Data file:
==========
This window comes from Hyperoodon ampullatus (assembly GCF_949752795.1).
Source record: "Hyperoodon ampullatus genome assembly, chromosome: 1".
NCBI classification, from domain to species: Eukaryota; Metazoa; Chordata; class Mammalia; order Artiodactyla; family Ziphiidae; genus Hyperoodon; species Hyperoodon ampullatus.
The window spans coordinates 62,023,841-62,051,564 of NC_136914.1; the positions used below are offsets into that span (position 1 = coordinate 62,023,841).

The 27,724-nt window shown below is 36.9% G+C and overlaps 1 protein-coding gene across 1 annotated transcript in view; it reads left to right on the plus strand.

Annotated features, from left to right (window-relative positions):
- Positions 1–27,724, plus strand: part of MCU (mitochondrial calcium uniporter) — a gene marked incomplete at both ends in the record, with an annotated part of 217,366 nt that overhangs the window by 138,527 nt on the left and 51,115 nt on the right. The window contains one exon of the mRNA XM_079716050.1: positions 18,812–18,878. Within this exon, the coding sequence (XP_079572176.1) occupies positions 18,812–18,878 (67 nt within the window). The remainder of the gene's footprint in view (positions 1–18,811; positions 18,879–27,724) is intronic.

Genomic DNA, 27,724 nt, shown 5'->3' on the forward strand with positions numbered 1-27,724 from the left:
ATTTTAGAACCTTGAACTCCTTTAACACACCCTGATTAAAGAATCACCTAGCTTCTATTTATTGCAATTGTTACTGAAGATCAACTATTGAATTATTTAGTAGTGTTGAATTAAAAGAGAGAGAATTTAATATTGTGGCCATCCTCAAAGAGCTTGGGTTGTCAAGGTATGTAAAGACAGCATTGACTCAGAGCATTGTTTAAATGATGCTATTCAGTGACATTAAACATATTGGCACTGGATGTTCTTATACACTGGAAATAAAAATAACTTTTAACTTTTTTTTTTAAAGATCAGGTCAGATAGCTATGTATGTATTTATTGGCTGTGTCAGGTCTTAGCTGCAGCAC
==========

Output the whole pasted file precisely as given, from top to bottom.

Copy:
This window comes from Hyperoodon ampullatus (assembly GCF_949752795.1).
Source record: "Hyperoodon ampullatus genome assembly, chromosome: 1".
NCBI classification, from domain to species: Eukaryota; Metazoa; Chordata; class Mammalia; order Artiodactyla; family Ziphiidae; genus Hyperoodon; species Hyperoodon ampullatus.
The window spans coordinates 62,023,841-62,051,564 of NC_136914.1; the positions used below are offsets into that span (position 1 = coordinate 62,023,841).

The 27,724-nt window shown below is 36.9% G+C and overlaps 1 protein-coding gene across 1 annotated transcript in view; it reads left to right on the plus strand.

Annotated features, from left to right (window-relative positions):
- Positions 1–27,724, plus strand: part of MCU (mitochondrial calcium uniporter) — a gene marked incomplete at both ends in the record, with an annotated part of 217,366 nt that overhangs the window by 138,527 nt on the left and 51,115 nt on the right. The window contains one exon of the mRNA XM_079716050.1: positions 18,812–18,878. Within this exon, the coding sequence (XP_079572176.1) occupies positions 18,812–18,878 (67 nt within the window). The remainder of the gene's footprint in view (positions 1–18,811; positions 18,879–27,724) is intronic.

Genomic DNA, 27,724 nt, shown 5'->3' on the forward strand with positions numbered 1-27,724 from the left:
ATTTTAGAACCTTGAACTCCTTTAACACACCCTGATTAAAGAATCACCTAGCTTCTATTTATTGCAATTGTTACTGAAGATCAACTATTGAATTATTTAGTAGTGTTGAATTAAAAGAGAGAGAATTTAATATTGTGGCCATCCTCAAAGAGCTTGGGTTGTCAAGGTATGTAAAGACAGCATTGACTCAGAGCATTGTTTAAATGATGCTATTCAGTGACATTAAACATATTGGCACTGGATGTTCTTATACACTGGAAATAAAAATAACTTTTAACTTTTTTTTTTAAAGATCAGGTCAGATAGCTATGTATGTATTTATTGGCTGTGTCAGGTCTTAGCTGCAGCAC